People who self-reported worsening memory were three times as likely as others to develop cognitive problems later on in life, which can be a precursor to dementia, the US study found.
The most notable finding, however, was that it took at least nine years for cognitive impairment and 12 years for dementia to occur after these memory changes began.
Researchers from the University of Kentucky said this may give clinicians a window of opportunity to intervene before the disease is formally diagnosed.
In the study, published in the journal Neurology, 531 volunteers, aged on average 73 years and without dementia, were asked annually for 10 years whether they had experienced any recent changes in their memory. They also had memory and thinking tests each year.
The researchers found that 56% of participants self-reported memory changes in this time, and these people were three times as likely to develop cognitive impairment, on average 9.2 years later.
About one in six people in the study developed dementia, 80% of whom had reported memory problems an average of 12.1 years beforehand.
Smokers who reported memory problems developed impairment more rapidly than non-smokers, while women taking HRT took longer to develop dementia. Autopsies of 243 patients in the cohort who died revealed that even those with memory problems who did not develop clinical impairment displayed higher levels of Alzheimer-type disease in the brain.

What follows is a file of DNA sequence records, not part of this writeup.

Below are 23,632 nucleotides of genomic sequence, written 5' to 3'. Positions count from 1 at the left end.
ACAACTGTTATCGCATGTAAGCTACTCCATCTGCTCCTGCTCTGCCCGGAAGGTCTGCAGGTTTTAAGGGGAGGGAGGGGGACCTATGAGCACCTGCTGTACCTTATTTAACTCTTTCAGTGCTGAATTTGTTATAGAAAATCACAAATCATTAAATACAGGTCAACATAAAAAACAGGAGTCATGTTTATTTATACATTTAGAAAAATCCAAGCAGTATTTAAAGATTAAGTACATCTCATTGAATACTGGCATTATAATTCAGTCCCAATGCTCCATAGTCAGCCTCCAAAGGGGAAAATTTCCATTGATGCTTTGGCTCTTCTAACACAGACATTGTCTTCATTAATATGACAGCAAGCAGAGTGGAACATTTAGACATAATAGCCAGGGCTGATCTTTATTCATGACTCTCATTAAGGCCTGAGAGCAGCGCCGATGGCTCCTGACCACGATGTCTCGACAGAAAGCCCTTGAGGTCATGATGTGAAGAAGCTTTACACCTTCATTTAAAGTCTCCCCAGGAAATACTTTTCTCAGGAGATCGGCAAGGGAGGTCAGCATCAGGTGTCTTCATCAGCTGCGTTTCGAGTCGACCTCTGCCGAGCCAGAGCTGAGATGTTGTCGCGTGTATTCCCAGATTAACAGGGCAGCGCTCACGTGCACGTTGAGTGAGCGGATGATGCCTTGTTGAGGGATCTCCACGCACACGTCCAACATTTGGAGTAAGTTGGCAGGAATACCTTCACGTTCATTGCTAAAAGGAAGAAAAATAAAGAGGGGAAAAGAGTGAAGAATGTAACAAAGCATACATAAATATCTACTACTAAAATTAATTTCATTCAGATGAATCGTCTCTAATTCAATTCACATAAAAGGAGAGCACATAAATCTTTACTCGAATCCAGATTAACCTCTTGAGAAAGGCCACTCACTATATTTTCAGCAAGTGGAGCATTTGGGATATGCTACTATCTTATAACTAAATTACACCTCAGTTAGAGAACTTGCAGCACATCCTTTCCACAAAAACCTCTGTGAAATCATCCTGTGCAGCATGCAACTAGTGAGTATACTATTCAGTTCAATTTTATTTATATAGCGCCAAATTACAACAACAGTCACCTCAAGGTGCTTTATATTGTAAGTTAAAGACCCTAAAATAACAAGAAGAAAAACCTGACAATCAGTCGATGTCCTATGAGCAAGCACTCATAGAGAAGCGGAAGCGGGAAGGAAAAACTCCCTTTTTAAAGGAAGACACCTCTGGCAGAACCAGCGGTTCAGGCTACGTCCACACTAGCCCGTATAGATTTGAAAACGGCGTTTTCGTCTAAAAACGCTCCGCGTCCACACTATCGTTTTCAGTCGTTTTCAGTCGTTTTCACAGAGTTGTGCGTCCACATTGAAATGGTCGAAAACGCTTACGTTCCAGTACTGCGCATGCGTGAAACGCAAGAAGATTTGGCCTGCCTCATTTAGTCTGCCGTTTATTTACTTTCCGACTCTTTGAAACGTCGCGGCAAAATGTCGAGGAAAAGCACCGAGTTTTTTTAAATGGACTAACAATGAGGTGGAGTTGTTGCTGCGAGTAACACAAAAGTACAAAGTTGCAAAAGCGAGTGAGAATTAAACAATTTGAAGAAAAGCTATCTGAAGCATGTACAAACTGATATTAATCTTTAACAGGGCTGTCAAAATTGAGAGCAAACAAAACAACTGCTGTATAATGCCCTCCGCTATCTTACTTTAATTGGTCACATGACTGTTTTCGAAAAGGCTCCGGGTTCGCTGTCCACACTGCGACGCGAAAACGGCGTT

Study author Richard Kryscio PhD from the University of Kentucky said: ‘Our study adds strong evidence to the idea that memory complaints are common in older adults and are sometimes indicators of future problems. Doctors should not minimise these complaints and should take them seriously.
‘However, memory complaints are not a cause for immediate alarm, since impairment could be many years away. And unfortunately, we do not yet have preventive therapies for Alzheimer’s disease and other illnesses that cause memory problems.’
Dr Simon Ridley, head of research at Alzheimer’s Research UK, said: 'Many people will experience a decline in memory as they age, and this single study adds to evidence showing that some people who experience mild memory loss in older age go on to develop dementia.
'Although we all forget things from time to time, memory loss in dementia is more severe than occasional bouts of forgetfulness, and it’s important to note that many people who report mild memory problems do not develop the condition.'